By Jon Herskovitz
AUSTIN, Texas (Reuters) – Texans went to the polls on Tuesday in primary elections where the top candidates for governor were projected to post easy wins and favorites of the conservative Tea Party movement shook up several races with established Republicans.
U.S. Senator John Cornyn, a Republican, will win his race by a wide margin, local media projected. Attorney General Greg Abbott, the leading Republican candidate for governor, and state Senator Wendy Davis, the top Democratic Party candidate, were also projected to win in landslides, they said.
Run-off elections will be held on May 27 between the top two vote-getters in races where a single candidate did not win an outright majority.
The vote marks a changing of the guard for the Republicans with long-serving Governor Rick Perry not seeking re-election, perhaps to pursue a presidential run in 2016. Republicans dominate the statehouse and have not lost a statewide race since 1994.
U.S. Senator Ted Cruz has emerged as one of the leaders of the Texas Republicans, pushing politics in the already conservative state even further to the right, analysts said. He is a favorite of the Tea Party movement, which is considered both conservative and libertarian and also populist in advocating for a smaller federal government and tax cuts.
Perry, governor since 2000, has won praise for increasing jobs, exports and the size of the Texas economy, which has a $1.4 trillion annual GDP, slightly larger than South Korea’s.
Perry has been criticized for not doing enough to improve schools or provide health insurance for the poor, while pushing a socially conservative agenda with increased abortion restrictions and a ban on same-sex marriage.
A host of Republican hopefuls have been trying to ride on the coattails of new star Cruz, turning campaigns into raucous affairs about how much they despise President Barack Obama’s healthcare policy, embrace the constitutional right to bear arms and see a need to raise alarms about undocumented immigrants.
“The Republican lieutenant governor’s race and attorney general’s race have been races to the right,” said Sherri Greenberg, Director at the Center for Politics and Governance at the Lyndon B. Johnson School of Public Affairs at the University of Texas.
These two races were likely heading for run-offs.
In the Dallas area, U.S. Representative Pete Sessions is the most prominent Republican in the Tea Party firing line. Challenger Katrina Pierson’s website features a picture of Cruz and a quote in which he calls her “an utterly fearless principled conservative.”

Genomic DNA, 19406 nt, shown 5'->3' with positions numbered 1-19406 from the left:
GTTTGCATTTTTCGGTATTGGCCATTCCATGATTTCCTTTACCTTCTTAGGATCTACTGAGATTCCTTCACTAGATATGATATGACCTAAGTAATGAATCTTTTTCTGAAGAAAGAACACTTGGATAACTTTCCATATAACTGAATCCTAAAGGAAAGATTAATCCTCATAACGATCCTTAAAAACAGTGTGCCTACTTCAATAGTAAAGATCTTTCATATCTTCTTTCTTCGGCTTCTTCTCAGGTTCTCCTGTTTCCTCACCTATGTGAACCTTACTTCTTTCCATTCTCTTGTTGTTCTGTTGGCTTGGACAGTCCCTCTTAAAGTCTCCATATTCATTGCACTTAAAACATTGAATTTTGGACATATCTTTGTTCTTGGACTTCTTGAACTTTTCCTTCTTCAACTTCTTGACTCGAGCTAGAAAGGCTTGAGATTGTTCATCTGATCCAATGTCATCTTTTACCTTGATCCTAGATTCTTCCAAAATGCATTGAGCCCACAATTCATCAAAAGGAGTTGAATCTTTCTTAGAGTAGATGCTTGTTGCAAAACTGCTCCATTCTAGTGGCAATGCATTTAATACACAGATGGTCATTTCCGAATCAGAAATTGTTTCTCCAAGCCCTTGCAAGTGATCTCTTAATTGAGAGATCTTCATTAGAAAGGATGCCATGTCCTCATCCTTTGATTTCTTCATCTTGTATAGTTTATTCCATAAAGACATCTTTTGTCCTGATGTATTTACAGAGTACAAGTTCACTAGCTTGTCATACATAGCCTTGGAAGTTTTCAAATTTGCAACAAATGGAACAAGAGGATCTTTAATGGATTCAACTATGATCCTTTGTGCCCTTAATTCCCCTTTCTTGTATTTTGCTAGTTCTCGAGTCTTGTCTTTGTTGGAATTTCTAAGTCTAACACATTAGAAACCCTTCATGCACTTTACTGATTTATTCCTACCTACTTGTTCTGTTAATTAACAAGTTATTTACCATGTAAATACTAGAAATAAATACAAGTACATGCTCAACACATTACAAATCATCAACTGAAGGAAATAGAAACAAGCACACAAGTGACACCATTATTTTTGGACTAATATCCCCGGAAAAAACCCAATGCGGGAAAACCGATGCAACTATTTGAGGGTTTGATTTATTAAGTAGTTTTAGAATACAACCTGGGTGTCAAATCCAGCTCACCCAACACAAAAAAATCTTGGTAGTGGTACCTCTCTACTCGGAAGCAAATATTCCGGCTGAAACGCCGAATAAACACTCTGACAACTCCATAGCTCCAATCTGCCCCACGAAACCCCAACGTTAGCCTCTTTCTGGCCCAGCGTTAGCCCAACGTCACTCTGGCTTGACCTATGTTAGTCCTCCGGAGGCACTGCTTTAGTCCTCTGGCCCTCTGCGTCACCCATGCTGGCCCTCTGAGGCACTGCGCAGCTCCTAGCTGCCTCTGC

Less than 1 percent of the precincts had reported in that race as of 8:30 p.m. U.S. Central Time, according to official voting results.
In neighboring Fort Worth, Cruz has endorsed local Tea Party leader Konni Burton as the Republican nominee for a state Senate seat. Burton was the early leader in the race.
State Senator Ken Paxton, running in a crowded field for attorney general, has featured a comment on his website in which Cruz calls him a “conservative warrior.”
Paxton took an early lead over Dan Branch, a long-serving member of the Texas House in that race.
(Editing by Grant McCool and Eric Walsh)
[Image via ABC News]
UK travel giant Thomas Cook set to collapse: report
Thomas Cook's 178-year existence was reported to be coming to an end on Monday after the British travel firm struggled to find private investment to keep it afloat, potentially affecting thousands of holidaymakers.
The operator has said it needs £200 million ($250 million) or else it will face administration, which could affect 600,000 holidaymakers and require Britain's largest peacetime repatriation.
A source close to the negotiations told AFP that the company had failed to find the cash from private investors and would collapse unless the government intervened.
But ministers are unlikely to step in due to worries about the pioneering operator's longer-term viability, the Times reported, leaving it on the brink.
‘We are the people’: Watch Billy Porter get a standing ovation for his passionate speech at the Emmys
In a powerful and passionate speech accepting his Emmy, "Pose" actor Billy Porter showered the audience with love and proudly reminded all of their right to belong and be loved.
"Oh, my God. God bless you all! The category is love, y'all, love!" Porter exclaimed.
The epic FX show "Pose" depicts Black and Latinos in the LGBTQ ballroom culture of New York City in the 1980s in the first season and the early 1990s in the second season.
"I am so overwhelmed and so overjoyed to have lived long enough to see this day," he said. "James Baldwin wrote, 'It took many years of vomiting up the filth I was taught about myself and half-believed, before I was able to walk on the earth as though I had a right to be here.' I have the right. You have the right. We all have the right."
Paris show of King Tutankhamun artifacts set new record with 1.42 million visitors
A blockbuster Tutankhamun show set a new all-time French record Sunday, with 1.42 million visitors flocking to see the exhibition in Paris, the organisers said.
The turnout beat the previous record set by another Tutankhamun show billed as the "exhibition of the century" in 1967, when 1.24 million queued to see "Tutankhamun and His Times" at the Petit Palais.
"Tutankhamun: Treasures of the Golden Pharaoh" -- which has been described as a "once in a generation" show -- will open in London in November.
The last time a show of comparable size about the boy king opened there in 1972 it sparked "Tutmania", with 1.6 million people thronging the British Museum.